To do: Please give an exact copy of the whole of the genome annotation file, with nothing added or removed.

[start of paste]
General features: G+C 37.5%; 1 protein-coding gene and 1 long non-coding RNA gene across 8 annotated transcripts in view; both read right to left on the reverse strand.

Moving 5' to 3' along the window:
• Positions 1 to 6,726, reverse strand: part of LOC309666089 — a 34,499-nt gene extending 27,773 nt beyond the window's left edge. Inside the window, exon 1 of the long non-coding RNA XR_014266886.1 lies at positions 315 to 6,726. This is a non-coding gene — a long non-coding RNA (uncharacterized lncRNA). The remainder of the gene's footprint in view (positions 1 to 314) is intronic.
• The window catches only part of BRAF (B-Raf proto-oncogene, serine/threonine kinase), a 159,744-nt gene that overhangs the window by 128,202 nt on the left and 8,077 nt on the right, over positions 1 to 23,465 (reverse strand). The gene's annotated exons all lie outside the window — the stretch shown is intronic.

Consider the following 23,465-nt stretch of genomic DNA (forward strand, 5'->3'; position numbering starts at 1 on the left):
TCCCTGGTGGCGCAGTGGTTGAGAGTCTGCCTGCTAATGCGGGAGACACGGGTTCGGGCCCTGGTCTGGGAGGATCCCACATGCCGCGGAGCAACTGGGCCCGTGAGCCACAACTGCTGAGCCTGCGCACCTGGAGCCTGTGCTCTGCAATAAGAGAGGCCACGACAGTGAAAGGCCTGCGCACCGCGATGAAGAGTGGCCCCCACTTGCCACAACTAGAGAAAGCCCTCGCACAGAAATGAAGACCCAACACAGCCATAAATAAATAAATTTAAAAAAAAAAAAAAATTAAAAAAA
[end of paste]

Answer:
General features: G+C 37.5%; 1 protein-coding gene and 1 long non-coding RNA gene across 8 annotated transcripts in view; both read right to left on the reverse strand.

Moving 5' to 3' along the window:
• Positions 1 to 6,726, reverse strand: part of LOC309666089 — a 34,499-nt gene extending 27,773 nt beyond the window's left edge. Inside the window, exon 1 of the long non-coding RNA XR_014266886.1 lies at positions 315 to 6,726. This is a non-coding gene — a long non-coding RNA (uncharacterized lncRNA). The remainder of the gene's footprint in view (positions 1 to 314) is intronic.
• The window catches only part of BRAF (B-Raf proto-oncogene, serine/threonine kinase), a 159,744-nt gene that overhangs the window by 128,202 nt on the left and 8,077 nt on the right, over positions 1 to 23,465 (reverse strand). The gene's annotated exons all lie outside the window — the stretch shown is intronic.

Consider the following 23,465-nt stretch of genomic DNA (forward strand, 5'->3'; position numbering starts at 1 on the left):
TCCCTGGTGGCGCAGTGGTTGAGAGTCTGCCTGCTAATGCGGGAGACACGGGTTCGGGCCCTGGTCTGGGAGGATCCCACATGCCGCGGAGCAACTGGGCCCGTGAGCCACAACTGCTGAGCCTGCGCACCTGGAGCCTGTGCTCTGCAATAAGAGAGGCCACGACAGTGAAAGGCCTGCGCACCGCGATGAAGAGTGGCCCCCACTTGCCACAACTAGAGAAAGCCCTCGCACAGAAATGAAGACCCAACACAGCCATAAATAAATAAATTTAAAAAAAAAAAAAAATTAAAAAAA